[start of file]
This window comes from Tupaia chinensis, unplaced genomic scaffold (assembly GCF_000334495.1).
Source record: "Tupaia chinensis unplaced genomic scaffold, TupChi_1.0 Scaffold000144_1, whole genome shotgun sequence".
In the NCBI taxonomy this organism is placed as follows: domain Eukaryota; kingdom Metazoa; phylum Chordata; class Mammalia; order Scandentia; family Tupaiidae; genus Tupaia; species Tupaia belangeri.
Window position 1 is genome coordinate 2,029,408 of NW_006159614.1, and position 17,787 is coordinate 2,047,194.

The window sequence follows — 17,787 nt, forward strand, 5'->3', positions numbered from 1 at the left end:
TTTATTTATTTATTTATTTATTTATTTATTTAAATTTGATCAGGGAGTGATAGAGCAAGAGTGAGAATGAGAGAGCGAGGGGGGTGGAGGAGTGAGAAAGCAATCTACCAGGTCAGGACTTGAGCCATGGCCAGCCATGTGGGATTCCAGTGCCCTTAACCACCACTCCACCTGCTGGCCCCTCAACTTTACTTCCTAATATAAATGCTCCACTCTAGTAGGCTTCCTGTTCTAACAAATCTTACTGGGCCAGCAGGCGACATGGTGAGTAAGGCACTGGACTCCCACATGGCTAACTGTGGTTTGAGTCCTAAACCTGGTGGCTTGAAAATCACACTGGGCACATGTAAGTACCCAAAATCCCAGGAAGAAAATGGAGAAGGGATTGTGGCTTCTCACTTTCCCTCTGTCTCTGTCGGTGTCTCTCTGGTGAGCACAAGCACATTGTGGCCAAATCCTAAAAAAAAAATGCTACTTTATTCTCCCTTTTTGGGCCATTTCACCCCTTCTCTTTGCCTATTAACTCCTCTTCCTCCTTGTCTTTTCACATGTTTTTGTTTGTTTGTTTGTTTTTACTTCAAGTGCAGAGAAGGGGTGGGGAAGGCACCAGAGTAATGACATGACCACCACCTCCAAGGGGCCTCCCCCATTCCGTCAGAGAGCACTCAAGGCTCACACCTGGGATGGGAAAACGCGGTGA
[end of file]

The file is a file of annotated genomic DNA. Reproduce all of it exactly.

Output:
This window comes from Tupaia chinensis, unplaced genomic scaffold (assembly GCF_000334495.1).
Source record: "Tupaia chinensis unplaced genomic scaffold, TupChi_1.0 Scaffold000144_1, whole genome shotgun sequence".
In the NCBI taxonomy this organism is placed as follows: domain Eukaryota; kingdom Metazoa; phylum Chordata; class Mammalia; order Scandentia; family Tupaiidae; genus Tupaia; species Tupaia belangeri.
Window position 1 is genome coordinate 2,029,408 of NW_006159614.1, and position 17,787 is coordinate 2,047,194.

The window sequence follows — 17,787 nt, forward strand, 5'->3', positions numbered from 1 at the left end:
TTTATTTATTTATTTATTTATTTATTTATTTAAATTTGATCAGGGAGTGATAGAGCAAGAGTGAGAATGAGAGAGCGAGGGGGGTGGAGGAGTGAGAAAGCAATCTACCAGGTCAGGACTTGAGCCATGGCCAGCCATGTGGGATTCCAGTGCCCTTAACCACCACTCCACCTGCTGGCCCCTCAACTTTACTTCCTAATATAAATGCTCCACTCTAGTAGGCTTCCTGTTCTAACAAATCTTACTGGGCCAGCAGGCGACATGGTGAGTAAGGCACTGGACTCCCACATGGCTAACTGTGGTTTGAGTCCTAAACCTGGTGGCTTGAAAATCACACTGGGCACATGTAAGTACCCAAAATCCCAGGAAGAAAATGGAGAAGGGATTGTGGCTTCTCACTTTCCCTCTGTCTCTGTCGGTGTCTCTCTGGTGAGCACAAGCACATTGTGGCCAAATCCTAAAAAAAAAATGCTACTTTATTCTCCCTTTTTGGGCCATTTCACCCCTTCTCTTTGCCTATTAACTCCTCTTCCTCCTTGTCTTTTCACATGTTTTTGTTTGTTTGTTTGTTTTTACTTCAAGTGCAGAGAAGGGGTGGGGAAGGCACCAGAGTAATGACATGACCACCACCTCCAAGGGGCCTCCCCCATTCCGTCAGAGAGCACTCAAGGCTCACACCTGGGATGGGAAAACGCGGTGA